Edward Tessen Tanaka
Aug 6, 2012

Coming soon: inexpensive, civilian-made domestic drones

A predator drone costs a little over $4 million per unit -- a far cry from the $200 civilian version.At Defcon this week, Wired magazine's Chris Anderson talked about a trend that to most people probably sounds like a disaster waiting to happen: DIY drones. In reality, it could be one of the best things that could happen to the industry. Thanks to smartphones, the number of civilians who are experimenting with homemade autonomous vehicles has drastically increased in the last few years, a trend that Anderson says will eventually make the control system for a drone "ultimately disposable."

When most people think of drones, they envision the Predator or the Reaper because UAVs have largely been the territory of the United States military until recently. Those drones cost millions of dollars to make, one of the largest criticisms of opponents. Civilian made drones are on average very low-cost, meaning that as the technology and capabilities evolve, they could pose a serious threat to the commercial drone business. Anderson describes the phenomenon as "open sourcing the military industrial complex." If his predictions are accurate, there may come a time when defense contractors are obsolete.

Right now, most civilian drones are built by hobbyists and kids using kits not unlike the ones that Anderson's company, 3D Robotics, sells. He founded the company after the success of his website, DIY Drones, which offers free downloadable open-source software for drones. 3D Robotics sells the Arduino-based hardware that hobbyists combine with the software they download from his site to create their own drones at home. Annual sales are close to $3 million, and with the hardware selling for an average price of around $200, that's a lot of tiny drones.

While the vast majority of homemade drones are made for recreational purposes, there have already been several instances where civilian drones have made the news. Last year, journalist Tim Pool used a Parrot AR Drone to live-stream footage from Occupy Wall Street to the public via his smartphone. Real estate agents in Los Angeles were warned by police earlier this year not to use photos taken by drones in their marketing literature. But one of the biggest concerns around homemade UAVs (as well as commercial drones) is their security.A photograph of a DIY drone posted by Tim O'Brien on diydrones.com

Most civilian drones do not use an encrypted GPS feed, the vulnerabilities of which were shown earlier this month when a professor from the University of Texas was able to take over and crash one into the ground. Pilots are concerned that the bill that President Obama passed in February, which will open up the skies to commercial and civilian drones in 2015. The FAA has predicted that within the next ten years, the number of civilian drones in the country will be at 30,000. Pilots say that such a large number of UAVs could affect their flying patterns. And, of course, privacy is a huge concern as thousands of autonomous devices flying around collecting information makes a lot of people understandably uncomfortable.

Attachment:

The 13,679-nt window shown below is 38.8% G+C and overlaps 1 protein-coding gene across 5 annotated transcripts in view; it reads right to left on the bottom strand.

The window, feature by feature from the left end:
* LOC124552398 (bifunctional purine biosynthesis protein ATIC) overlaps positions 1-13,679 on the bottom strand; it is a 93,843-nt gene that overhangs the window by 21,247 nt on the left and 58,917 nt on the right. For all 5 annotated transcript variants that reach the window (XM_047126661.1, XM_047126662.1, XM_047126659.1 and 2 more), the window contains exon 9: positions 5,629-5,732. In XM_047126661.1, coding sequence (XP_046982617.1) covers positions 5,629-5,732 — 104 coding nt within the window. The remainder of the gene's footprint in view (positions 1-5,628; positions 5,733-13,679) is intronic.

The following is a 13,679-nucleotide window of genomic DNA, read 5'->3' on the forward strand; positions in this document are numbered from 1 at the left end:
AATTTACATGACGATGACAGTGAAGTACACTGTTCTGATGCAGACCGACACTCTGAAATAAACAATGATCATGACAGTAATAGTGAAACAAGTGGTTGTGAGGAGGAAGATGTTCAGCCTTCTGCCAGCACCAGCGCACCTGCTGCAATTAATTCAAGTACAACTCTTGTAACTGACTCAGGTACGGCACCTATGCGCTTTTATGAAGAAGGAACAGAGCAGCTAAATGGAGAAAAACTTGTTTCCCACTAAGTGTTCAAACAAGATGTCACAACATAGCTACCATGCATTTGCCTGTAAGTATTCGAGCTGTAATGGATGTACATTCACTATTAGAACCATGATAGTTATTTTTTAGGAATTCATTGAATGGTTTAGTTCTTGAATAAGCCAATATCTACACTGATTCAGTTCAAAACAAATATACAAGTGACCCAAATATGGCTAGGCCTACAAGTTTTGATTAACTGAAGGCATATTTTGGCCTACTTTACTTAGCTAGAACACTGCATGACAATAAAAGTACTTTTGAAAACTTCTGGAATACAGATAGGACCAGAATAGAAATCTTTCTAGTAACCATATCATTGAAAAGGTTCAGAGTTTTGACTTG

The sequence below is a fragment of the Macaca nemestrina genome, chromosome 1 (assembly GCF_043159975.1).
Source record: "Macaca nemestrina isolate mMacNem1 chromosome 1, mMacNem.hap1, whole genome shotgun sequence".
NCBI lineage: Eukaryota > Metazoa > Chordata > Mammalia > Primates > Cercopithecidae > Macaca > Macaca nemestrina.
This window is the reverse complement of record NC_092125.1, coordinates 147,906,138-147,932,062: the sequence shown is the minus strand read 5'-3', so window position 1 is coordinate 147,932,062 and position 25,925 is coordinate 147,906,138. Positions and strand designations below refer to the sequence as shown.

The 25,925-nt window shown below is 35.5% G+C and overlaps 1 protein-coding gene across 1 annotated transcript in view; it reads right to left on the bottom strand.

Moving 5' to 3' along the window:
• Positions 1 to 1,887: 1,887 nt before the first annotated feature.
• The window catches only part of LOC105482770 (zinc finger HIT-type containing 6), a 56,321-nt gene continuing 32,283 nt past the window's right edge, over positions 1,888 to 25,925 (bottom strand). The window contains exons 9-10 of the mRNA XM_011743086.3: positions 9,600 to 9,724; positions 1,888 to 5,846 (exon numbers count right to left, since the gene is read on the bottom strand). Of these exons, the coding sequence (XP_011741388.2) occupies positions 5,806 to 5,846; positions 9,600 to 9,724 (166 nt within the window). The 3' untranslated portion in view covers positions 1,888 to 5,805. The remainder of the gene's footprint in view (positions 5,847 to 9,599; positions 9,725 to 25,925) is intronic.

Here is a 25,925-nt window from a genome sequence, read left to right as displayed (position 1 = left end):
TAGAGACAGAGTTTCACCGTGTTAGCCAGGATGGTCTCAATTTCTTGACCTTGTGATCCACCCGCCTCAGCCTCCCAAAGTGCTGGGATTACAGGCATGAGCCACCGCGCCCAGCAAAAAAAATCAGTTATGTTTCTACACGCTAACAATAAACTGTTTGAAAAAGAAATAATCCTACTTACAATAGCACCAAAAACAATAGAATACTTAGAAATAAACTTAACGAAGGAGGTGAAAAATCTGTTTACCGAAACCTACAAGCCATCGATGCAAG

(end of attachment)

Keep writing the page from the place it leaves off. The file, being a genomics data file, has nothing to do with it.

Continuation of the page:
However, despite their drawbacks, many people are already seeing the potential benefits of small, cheaply made civilian drones. Of course they can aid law enforcement, but some other, more creative uses have been proposed. Journalism professor Matt Waite has created a Journalism Drone Lab at the University of Nebraska-Lincoln. In an interview with Government Technology, he said that one possible application for civilian UAVs is to monitor soil conditions to help prevent overwatering, which he says could save hundreds of thousands of gallons of water -- and that's just on golf courses. The utility industry is already experimenting with small drones that could search for and report downed power lines during extreme weather conditions.

No matter how we feel about drones, it seems they are definitely here to stay, and it's hard to refute Anderson when he says that his community "can deliver 90 percent of the performance of military drones at 1 percent of the price." One of the largest criticisms of the military UAV industry, aside from moral concerns, is its astronomical costs, so as civilian drones evolve and become more sophisticated, the public is likely to support their use due to the hundreds of millions of dollars the country could save on defense.

Of course, as with any situation that can affect civil liberties, the exact opposite can happen.  Isaac Asimov, one of the greatest science fiction writers of all time, was famed for his development of a system of behavior and ethics that was ingrained into his creations and became known as the "3 Laws of Robotics." These rules prevented any automated system from directly or indirectly harming a human being. Designers and others who create intellectual property have an opportunity to not only showcase their creativity, but also a chance to articulate their position on the ethics and morality of such devices by incorporating safeguards into their systems.